Norfolk Southern is now facing a civil lawsuit from the US Justice Department. Filed Thursday, the suit alleges violations to the Clean Water Act and seeks damages over the environmental disaster caused by the Norfolk train derailment in East Palestine, Ohio, in February.
DOJ filed the lawsuit on behalf of the EPA.
Norfolk Southern issued a statement to CNN on Friday, insisting they’ve made "progress every day cleaning up the site, assisting residents whose lives were impacted by the derailment, and investing in the future of East Palestine and the surrounding areas.”
"We are working with urgency, at the direction of the US EPA, and making daily progress," the statement reads. "That remains our focus and we'll keep working until we make it right."
The DOJ’s lawsuit aims for "injunctive relief, cost recovery and civil penalties" for the discharge of hazardous materials into waters under the Comprehensive Environmental Response, Compensation, and Liability Act (CERCLA). Ohio likewise filed a 58-count federal lawsuit against the train company onMarch 14.
On February 3, a Norfolk Southern train derailed in East Palestine, eventually necessitating a controlled burn that resulted in toxic fumes – killing thousands of fish. Seven federal investigators also fell ill in early March at the site, according to the CDC.
"Symptoms resolved for most team members later the same afternoon, and everyone resumed work on survey data collection within 24 hours. Impacted team members have not reported ongoing health effects," a CDC spokesperson says.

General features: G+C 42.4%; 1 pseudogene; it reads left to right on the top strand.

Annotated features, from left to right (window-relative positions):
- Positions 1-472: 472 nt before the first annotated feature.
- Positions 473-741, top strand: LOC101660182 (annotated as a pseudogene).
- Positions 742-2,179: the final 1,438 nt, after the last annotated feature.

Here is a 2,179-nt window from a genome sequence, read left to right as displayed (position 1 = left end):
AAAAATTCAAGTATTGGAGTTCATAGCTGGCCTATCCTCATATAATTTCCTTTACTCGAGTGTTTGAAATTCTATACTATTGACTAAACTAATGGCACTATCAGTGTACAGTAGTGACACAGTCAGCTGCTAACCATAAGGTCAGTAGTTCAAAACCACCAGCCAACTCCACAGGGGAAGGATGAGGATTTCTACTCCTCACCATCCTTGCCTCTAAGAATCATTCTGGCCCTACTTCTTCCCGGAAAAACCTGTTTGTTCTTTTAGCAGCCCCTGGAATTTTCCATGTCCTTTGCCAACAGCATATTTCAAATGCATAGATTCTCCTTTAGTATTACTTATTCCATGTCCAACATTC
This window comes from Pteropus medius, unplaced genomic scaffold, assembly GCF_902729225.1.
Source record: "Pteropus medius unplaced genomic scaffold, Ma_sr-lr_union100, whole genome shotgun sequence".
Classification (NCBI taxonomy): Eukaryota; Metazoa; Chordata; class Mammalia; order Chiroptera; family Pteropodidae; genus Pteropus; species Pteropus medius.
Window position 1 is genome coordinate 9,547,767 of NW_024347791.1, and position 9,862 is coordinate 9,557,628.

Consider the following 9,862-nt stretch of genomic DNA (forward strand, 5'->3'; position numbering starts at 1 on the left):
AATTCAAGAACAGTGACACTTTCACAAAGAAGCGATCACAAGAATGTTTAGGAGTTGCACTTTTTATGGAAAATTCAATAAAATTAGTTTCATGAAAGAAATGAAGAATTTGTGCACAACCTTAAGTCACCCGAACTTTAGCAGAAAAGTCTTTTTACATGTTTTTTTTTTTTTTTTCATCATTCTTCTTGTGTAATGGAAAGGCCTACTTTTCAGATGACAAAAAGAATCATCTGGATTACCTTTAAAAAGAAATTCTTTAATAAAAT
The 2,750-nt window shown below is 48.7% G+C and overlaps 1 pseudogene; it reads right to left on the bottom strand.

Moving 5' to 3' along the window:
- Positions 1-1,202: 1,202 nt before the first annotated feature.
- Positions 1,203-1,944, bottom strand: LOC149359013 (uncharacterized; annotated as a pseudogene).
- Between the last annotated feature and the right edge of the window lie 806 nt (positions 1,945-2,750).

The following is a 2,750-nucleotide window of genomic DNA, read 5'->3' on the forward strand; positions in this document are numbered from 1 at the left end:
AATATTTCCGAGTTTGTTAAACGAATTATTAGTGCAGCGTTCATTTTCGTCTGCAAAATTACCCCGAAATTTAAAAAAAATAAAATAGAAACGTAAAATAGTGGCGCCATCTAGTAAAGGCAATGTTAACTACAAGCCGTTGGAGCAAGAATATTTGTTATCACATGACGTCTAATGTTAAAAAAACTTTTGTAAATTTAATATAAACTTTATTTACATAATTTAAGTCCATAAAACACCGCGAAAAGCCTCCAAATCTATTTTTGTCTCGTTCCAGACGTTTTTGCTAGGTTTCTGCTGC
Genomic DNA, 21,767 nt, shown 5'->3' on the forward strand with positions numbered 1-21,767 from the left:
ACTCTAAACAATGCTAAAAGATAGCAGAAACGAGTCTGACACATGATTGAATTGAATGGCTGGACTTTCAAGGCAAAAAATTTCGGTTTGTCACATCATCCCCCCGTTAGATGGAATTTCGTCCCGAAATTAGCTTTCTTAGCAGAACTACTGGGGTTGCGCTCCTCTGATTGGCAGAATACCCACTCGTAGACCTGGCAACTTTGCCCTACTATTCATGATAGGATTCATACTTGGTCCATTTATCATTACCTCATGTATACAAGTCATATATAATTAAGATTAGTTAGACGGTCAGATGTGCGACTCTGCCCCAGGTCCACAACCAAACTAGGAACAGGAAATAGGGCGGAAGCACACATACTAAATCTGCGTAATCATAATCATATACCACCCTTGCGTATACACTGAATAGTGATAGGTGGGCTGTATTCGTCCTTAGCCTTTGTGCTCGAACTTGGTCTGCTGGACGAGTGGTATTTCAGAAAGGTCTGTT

Norfolk Southern must supervise and pay for all cleanup, according to the EPA.
"When a Norfolk Southern train derailed last month in East Palestine, Ohio, it released toxins into the air, soil, and water, endangering the health and safety of people in surrounding communities," Attorney General Merrick B. Garland says.
"With this complaint, the Justice Department and the EPA are acting to pursue justice for the residents of East Palestine and ensure that Norfolk Southern carries the financial burden for the harm it has caused and continues to inflict on the community," he adds.
DOJ is asking for $64,618 per day, per violation of the Clean Water Act and $55,808 per day or $2,232 per barrel of oil or unit of hazardous substance.
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